The last article talked about the anatomy of SSDs and the origins of some of the their characteristics. In this article, we break down tuning storage and file systems for SSDs with an eye toward improving performance and helping overcome some of the platform's limitations.
In our last article, we did a deep-dive on the anatomy of SSDs, starting with the basics of the NAND Flash cells that are floating-gate transistors. The transistors are then combined to form pages, which are formed into blocks, which are formed into planes, which are formed into chips, which are formed into drives. As discusssed, floating-gate transistors have a few limitations:
- Very fast read performance
- Asymmetric read/write performance (reads are 2-3 orders of magnitude faster than writes)
- There are data retention limitations due to leakage and due to exercising the cells (i.e. using the erase/program cycles)
- Shrinking the dies to increase density increases the probability of data corruption from erase/program functions disturbing neighboring cells
- NAND Flash cells have a limited number of erase/program cycles before they can no longer retain data
- NAND Flash cells can read a byte at a time or read/write a page at a time, but an entire block must be erased if one cell in the block is erased
- Seek times for NAND Flash chips is much lower than hard drives
Floating-gate transistors are then used to create pages of transistors. Then these pages are combined into blocks and the blocks into planes. Then planes are combined to create chips and chips are used to create SSD drives. The benefits of SSD drives themselves have been discussed fairly pervasively:
- The seek times are extremely small because there are no mechanical parts. This gives SSD drives amazing IOPS performance.
- The performance is asymmetrical in reads and writes with reads being amazing fast and writes not so fast but still with very good performance.
- While not discussed in this article, because there are no moving parts in the drive there is no danger of the drive head impacting the platters causing the lose of data.
The article focused a bit more on the the limitations of SSD drives that are a result of the floating-gate transistors but are also a result of the design of the NAND Flash arrays as well. These limitations are:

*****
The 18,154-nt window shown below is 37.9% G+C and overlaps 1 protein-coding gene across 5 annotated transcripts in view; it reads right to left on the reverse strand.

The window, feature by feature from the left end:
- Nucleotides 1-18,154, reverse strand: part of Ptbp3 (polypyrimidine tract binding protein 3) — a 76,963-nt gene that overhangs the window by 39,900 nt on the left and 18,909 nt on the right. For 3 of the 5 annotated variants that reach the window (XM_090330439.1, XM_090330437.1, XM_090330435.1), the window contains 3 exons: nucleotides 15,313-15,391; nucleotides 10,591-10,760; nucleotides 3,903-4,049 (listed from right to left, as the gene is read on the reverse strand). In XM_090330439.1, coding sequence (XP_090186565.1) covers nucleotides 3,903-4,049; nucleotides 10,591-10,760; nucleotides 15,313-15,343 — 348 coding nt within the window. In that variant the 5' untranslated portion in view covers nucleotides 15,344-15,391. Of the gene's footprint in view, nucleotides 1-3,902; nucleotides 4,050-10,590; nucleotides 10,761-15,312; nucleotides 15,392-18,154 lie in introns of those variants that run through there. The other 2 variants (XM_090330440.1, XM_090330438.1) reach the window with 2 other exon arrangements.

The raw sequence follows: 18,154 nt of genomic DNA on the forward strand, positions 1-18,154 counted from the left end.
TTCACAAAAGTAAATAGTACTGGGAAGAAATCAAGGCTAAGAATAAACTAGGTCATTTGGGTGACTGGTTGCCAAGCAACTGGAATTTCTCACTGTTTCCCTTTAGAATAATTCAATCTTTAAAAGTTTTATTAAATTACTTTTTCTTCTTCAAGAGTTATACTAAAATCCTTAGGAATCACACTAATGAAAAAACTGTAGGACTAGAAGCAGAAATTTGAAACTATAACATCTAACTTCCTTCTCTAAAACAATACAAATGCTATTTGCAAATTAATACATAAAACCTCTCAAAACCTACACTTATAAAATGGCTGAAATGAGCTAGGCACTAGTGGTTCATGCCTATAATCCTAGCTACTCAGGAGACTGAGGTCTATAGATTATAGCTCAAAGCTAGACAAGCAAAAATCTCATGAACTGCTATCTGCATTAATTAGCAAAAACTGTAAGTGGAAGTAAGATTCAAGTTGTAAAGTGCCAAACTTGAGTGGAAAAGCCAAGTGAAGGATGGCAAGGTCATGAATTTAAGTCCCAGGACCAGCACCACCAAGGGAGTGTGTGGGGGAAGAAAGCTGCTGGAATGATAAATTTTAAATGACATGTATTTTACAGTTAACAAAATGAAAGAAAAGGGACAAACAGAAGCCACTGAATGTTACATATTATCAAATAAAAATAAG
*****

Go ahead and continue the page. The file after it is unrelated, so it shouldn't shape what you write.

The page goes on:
- The performance is asymmetrical in reads and writes with reads being amazing fast and writes not so fast but still with very good performance (this is both a feature and a limitation for SSDs).
- Floating-gate transistors, and subsequently SSD drives, have a limited number of erase/program cycles after which they are incapable of storing any data. SLC cells have about a 100,000 cycle limit while MLC cells have about a 5,000-10,000 cycle limit.
- Due to the construction of the NAND Flash chips, data can only be erased in block units (512KB) but can be written in page (4KB) units.
As pointed out, some of these limitations give rise to problems in SSD drives. But SSD drive manufacturers are moving to address this problems as discussed in the article.
So we, the consumers and users of SSDs, have to live with both the benefits and limitations of SSD drives. However, as you likely realize, to get data from the application to the actual storage medium requires traversing several layers of software and possibly hardware. This article talks about options for configuring or tuning the software layers to improve the performance of SSD drives.
IO Schedulers in the kernel have been discussed here in a previous article. IO schedulers have been developed over the years to better handle varied IO loads for multiple applications and multiple users as well as interactivity. There are also other aspects that go into the design of IO schedulers such as the fact that reads can be very important because applications will stall (also called “waiting” or “blocking”) until the read is satisfied because the application may need the data to proceed. In addition, some of the available IO schedulers have a concept called an elevator. An elevator simply orders the requests based on their physical location on the disk so that the seeks are in one direction as much as possible reducing the impact of disks seeks on performance.
If you recall, there are currently four IO schedulers in the Linux kernel.
- Completely Fair Queuing (CFQ)